The 2017 Tweet tasting calendar kicks off on a high with The Macallan arguably the most recognised single malt whisky in the world. A high benchmark was set towards the end of 2016 with a series of excellent events from Benromach and Gordon & MacPhail. As always our host was The Whisky Wire with Macallan Brand Ambassador, Sietse Offringa, along to assist us with a trio of whiskies from the famous Speyside distillery.
For those unware of the format, a fortunate select few are sent samples of the whiskies to place under the microscope to discuss their characteristics online via Twitter at the arranged time. It makes for an interesting evening, as you broadcast your own thoughts online and take in what others have found. Audience participation is always encouraged and at the end of it all we’re asked for our favourite whisky of the night.
Now these whiskies aren’t new to me but to sit down with them as a complete set certainly is. The benefit of any vertical tasting is it highlights the distillery character and the range of bottlings that you can compare in a new perspective. It’s always worth noting that batches and therefore whiskies do change over time, even only subtle or slight amendments. It’s therefore always beneficial to go back to a previous whisky and see how it stands up to scrutiny in today’s light.
Admittedly I may not be a huge fan of the current Macallan’s partially because of their focus on the investor market and releasing whiskies with a growing price tag and expanding packaging. It’s all become a little tiresome and predictable. The most important aspect should always be the whisky, but bottles are rarely opened (if they can be afforded by mere mortal whisky enthusiasts) and age statements dropped. However, things have been improving, we’ve seen a welcome shift back towards age statements and acknowledging that not all non-age statement whiskies are lacklustre, the Macallan Edition range has been very well received. So it was with optimism and interest that I sat down with this Macallan trio.
Fine Oak 12-year-old
bottled at 40%, expect to pay around £60
Colour: yellow gold
Nose: a strikingly rich fruity arrival with fresh berries, apricots followed by marzipan and pineapple. A gentle floral note, green apples with a hint of malt and a gentle stroke of vanilla from the wood.
Taste: more vanilla onto the palate with honey and ripe pears. More sweetness with caramel, a wisp of citrus, leather and nuttiness. A creamy finish with more vanilla and a hint of smoke.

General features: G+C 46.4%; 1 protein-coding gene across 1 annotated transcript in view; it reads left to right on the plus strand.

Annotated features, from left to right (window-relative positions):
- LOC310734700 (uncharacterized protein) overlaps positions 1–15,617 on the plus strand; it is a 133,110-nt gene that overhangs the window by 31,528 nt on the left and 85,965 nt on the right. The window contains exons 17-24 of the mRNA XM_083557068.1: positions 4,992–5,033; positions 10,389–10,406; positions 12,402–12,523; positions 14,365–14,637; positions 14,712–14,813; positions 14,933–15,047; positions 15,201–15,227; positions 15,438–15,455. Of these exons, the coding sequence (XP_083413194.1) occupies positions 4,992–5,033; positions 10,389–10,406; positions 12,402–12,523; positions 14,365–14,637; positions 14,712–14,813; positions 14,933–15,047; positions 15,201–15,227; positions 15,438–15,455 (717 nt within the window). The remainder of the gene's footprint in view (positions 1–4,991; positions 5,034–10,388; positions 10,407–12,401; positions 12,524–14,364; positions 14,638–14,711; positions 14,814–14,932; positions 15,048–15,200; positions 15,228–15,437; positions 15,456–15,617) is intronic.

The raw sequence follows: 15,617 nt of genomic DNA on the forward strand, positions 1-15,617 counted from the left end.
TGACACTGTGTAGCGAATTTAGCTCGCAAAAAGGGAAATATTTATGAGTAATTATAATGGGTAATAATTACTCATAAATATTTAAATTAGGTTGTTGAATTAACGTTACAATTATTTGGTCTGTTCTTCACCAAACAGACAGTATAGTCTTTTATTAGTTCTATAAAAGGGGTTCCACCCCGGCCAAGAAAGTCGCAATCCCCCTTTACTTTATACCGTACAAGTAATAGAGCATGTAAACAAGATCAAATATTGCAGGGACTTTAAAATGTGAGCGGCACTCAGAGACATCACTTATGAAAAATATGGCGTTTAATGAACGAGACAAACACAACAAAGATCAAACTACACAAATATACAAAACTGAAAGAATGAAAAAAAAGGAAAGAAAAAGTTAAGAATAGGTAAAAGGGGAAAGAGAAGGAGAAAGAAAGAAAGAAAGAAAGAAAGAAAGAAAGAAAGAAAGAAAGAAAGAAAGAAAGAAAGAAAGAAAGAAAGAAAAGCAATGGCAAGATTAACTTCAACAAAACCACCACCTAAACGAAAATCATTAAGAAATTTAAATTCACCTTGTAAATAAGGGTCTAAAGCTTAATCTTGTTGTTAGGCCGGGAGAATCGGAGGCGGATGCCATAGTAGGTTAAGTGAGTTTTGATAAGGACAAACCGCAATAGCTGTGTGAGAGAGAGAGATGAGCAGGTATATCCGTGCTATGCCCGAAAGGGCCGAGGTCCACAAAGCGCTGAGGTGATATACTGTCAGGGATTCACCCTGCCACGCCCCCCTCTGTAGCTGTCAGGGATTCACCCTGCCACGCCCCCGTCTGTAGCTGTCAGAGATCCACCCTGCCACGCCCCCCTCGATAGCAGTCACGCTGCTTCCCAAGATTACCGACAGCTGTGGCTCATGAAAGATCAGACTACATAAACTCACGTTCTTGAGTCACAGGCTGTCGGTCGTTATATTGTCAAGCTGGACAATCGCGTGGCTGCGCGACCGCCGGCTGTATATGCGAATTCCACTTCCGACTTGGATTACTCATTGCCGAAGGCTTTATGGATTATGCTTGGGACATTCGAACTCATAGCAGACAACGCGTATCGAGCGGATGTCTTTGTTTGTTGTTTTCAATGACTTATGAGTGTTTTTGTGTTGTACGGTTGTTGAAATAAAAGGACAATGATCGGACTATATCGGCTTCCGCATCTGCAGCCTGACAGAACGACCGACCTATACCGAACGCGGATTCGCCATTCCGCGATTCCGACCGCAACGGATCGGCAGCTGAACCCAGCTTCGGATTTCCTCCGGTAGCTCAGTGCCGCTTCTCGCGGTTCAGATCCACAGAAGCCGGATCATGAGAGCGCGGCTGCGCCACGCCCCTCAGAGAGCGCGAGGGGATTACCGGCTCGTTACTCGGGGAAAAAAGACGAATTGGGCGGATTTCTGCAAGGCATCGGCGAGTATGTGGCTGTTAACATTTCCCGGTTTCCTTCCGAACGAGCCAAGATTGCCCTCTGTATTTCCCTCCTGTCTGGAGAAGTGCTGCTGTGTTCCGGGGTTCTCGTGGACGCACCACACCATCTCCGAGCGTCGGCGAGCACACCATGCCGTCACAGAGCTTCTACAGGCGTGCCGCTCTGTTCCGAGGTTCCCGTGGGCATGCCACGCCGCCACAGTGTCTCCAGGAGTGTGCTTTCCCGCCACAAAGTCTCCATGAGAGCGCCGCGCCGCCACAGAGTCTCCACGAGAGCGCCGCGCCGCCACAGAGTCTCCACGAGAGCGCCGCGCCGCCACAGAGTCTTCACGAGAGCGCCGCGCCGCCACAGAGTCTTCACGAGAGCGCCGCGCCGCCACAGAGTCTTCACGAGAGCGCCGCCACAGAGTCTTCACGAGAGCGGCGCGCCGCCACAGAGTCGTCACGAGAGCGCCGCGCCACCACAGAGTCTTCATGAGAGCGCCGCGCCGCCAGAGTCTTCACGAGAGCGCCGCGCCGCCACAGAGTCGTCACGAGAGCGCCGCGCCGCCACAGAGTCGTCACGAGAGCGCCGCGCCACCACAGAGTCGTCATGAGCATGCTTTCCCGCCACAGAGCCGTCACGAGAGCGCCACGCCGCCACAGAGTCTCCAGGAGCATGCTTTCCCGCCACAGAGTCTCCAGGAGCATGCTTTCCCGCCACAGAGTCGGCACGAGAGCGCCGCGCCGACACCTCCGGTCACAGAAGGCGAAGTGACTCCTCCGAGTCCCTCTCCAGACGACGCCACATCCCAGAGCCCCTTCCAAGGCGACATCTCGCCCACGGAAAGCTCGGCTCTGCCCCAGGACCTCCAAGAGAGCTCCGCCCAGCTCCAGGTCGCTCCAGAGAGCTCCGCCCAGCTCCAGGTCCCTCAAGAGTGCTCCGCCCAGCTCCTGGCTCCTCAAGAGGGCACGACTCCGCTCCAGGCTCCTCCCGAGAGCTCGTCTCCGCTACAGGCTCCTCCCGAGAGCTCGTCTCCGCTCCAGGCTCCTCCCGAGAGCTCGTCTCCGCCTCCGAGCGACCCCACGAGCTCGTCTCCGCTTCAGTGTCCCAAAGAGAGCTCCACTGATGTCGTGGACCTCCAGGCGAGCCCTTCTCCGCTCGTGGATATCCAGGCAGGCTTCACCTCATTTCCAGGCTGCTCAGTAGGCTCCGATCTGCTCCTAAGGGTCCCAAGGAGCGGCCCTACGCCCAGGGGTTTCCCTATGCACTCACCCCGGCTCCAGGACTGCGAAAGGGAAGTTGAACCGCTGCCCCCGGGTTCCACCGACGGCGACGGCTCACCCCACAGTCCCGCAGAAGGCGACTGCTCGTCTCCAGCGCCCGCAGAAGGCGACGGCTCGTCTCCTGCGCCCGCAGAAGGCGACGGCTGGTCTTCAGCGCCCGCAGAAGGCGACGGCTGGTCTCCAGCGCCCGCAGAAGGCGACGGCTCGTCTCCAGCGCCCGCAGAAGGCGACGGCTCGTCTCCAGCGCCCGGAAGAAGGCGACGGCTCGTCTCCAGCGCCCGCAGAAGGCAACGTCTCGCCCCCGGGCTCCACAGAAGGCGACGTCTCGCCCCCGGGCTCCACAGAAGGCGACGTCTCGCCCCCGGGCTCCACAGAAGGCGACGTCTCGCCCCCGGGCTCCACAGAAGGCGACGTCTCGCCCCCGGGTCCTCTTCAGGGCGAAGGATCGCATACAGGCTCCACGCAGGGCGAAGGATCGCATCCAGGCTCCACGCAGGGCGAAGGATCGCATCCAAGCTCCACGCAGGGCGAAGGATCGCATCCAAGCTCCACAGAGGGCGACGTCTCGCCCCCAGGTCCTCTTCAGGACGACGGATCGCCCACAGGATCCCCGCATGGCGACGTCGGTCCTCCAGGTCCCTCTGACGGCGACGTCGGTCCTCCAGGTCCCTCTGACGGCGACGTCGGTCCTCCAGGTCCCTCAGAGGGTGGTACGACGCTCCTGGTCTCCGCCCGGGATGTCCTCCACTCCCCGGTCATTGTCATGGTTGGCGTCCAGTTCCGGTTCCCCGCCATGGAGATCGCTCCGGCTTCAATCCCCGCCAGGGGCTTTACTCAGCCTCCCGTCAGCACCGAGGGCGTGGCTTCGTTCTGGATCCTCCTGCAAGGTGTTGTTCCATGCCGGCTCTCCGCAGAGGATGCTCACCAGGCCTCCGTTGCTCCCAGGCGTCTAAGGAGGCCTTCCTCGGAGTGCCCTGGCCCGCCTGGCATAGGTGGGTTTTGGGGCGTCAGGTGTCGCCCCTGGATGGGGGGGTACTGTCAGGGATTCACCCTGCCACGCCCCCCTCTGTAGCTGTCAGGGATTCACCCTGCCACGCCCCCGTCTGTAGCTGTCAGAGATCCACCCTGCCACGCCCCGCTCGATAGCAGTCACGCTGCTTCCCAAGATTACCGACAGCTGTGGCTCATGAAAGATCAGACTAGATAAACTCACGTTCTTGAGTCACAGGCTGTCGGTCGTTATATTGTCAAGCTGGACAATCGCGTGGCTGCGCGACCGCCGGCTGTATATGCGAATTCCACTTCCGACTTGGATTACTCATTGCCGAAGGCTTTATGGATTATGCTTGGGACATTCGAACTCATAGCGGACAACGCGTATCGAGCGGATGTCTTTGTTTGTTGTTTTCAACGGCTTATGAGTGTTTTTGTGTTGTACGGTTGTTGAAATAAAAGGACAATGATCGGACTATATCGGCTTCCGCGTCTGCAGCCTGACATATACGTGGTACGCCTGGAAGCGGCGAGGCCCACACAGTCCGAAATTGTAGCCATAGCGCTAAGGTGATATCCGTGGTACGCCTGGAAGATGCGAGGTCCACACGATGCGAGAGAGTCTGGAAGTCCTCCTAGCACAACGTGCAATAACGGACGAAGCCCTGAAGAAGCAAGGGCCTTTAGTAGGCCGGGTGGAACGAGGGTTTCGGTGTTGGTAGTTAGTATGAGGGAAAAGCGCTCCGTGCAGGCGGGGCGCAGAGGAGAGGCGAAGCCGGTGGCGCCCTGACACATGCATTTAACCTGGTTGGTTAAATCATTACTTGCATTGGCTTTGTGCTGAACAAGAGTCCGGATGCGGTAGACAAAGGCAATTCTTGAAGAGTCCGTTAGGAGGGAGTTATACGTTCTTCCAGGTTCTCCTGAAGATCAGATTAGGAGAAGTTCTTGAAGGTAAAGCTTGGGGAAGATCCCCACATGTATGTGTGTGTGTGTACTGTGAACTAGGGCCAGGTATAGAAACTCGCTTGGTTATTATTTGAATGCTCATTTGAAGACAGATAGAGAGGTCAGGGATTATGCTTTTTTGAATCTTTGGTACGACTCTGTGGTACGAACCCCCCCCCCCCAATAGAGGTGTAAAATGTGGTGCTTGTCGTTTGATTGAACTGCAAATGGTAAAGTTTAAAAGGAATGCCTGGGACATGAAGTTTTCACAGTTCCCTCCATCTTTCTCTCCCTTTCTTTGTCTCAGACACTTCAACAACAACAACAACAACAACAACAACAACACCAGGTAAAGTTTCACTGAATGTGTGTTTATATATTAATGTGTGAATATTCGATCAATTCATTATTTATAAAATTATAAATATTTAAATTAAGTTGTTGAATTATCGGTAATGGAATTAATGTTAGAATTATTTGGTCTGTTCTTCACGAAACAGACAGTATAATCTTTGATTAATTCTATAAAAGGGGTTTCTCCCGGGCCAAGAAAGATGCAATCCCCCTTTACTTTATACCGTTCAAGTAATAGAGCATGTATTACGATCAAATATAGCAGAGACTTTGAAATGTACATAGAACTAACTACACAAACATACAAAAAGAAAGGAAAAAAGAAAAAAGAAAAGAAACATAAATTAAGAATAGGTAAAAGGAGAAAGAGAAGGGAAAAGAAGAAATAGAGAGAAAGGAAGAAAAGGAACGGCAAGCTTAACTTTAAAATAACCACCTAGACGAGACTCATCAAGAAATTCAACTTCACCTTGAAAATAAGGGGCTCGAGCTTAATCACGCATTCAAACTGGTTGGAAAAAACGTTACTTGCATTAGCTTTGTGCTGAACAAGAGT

Overall: a solid opener and retailing for nearly £60 you’d expect nothing else. A good whisky albeit somewhat overpriced but this is the premium for Macallan.
Sherry Oak 12-year-old
bottled at 40% and expect to pay around £70
Nose: a bolder richer expression compared to the Fine Oak. There are similarities with the floral note and apples. Beyond these reside sultanas, mango and barley drops. An array of spices with nutmeg, all-spice and dark cherries to finish off an engaging nose.
Taste: orange peel moving into a sticky marmalade and dried fruits. Walnuts, toffee apples with more vanilla and cherries. There’s an assortment of welcoming autumnal spices with cinnamon, ginger and nutmeg. A little dark chocolate towards the finish when the toffee returns.
Overall: I’ve always been a fan of Macallan when it’s married with sherry butts as the spirit really engages with the host and comes alive. Always a popular release this bottling comes at an extra premium compared to the Fine Oak expression, but feels more worthwhile.
Double Cask 12-year-old
bottled at 40% and expect to pay around £50
Nose: less vanilla this time around, instead its more married with sweetness resulting in butterscotch and fudge. A little pepper seasoning the raisins, oranges, apples and malted milk biscuits.
Taste: reminiscent of the sherry oak but a little more lighter and lacking in places with cranberries and a malty flavour. The marmalade is evident but diluted, more vanilla and a creamy caramel are notable supporters. Black pepper is a strong influence from the oak with a handful of bar nuts that feels slightly overpowering.
Overall: featuring more American oak ex-sherry casks in the mix, this of the trio is the more heavily sherried expression yet lacks the density of the 12-year-old sherry oak.
Winner for me is the Sherry Oak followed by the Fine Oak. Being all 12 years of age, these show how adaptable the Macallan spirit is and the influence of cask usage. The realm these Macallan’s occupy is somewhat confined and predictable (albeit retaining enough validity to warrant their existence), but many out there will appreciate the safety and emphasis on quality that the brand is known for. I’d just prefer Macallan to apply that little bit of that craziness they display when it comes to pricing, elsewhere within their whisky DNA.